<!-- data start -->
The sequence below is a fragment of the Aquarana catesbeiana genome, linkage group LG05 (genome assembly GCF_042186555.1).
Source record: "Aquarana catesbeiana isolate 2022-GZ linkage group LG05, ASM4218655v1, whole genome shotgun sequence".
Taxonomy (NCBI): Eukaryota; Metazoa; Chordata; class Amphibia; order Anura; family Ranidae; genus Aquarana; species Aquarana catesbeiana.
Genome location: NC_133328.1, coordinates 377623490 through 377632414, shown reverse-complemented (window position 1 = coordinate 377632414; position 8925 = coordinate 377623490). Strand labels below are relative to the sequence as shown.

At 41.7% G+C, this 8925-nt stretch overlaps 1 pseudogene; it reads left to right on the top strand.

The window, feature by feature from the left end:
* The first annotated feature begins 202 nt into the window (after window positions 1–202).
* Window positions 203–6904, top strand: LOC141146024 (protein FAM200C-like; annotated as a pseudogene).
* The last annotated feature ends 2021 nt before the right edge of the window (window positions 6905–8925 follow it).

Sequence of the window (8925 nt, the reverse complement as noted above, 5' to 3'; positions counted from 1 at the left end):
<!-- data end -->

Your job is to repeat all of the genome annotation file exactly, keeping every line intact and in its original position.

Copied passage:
The sequence below is a fragment of the Aquarana catesbeiana genome, linkage group LG05 (genome assembly GCF_042186555.1).
Source record: "Aquarana catesbeiana isolate 2022-GZ linkage group LG05, ASM4218655v1, whole genome shotgun sequence".
Taxonomy (NCBI): Eukaryota; Metazoa; Chordata; class Amphibia; order Anura; family Ranidae; genus Aquarana; species Aquarana catesbeiana.
Genome location: NC_133328.1, coordinates 377623490 through 377632414, shown reverse-complemented (window position 1 = coordinate 377632414; position 8925 = coordinate 377623490). Strand labels below are relative to the sequence as shown.

At 41.7% G+C, this 8925-nt stretch overlaps 1 pseudogene; it reads left to right on the top strand.

The window, feature by feature from the left end:
* The first annotated feature begins 202 nt into the window (after window positions 1–202).
* Window positions 203–6904, top strand: LOC141146024 (protein FAM200C-like; annotated as a pseudogene).
* The last annotated feature ends 2021 nt before the right edge of the window (window positions 6905–8925 follow it).

Sequence of the window (8925 nt, the reverse complement as noted above, 5' to 3'; positions counted from 1 at the left end):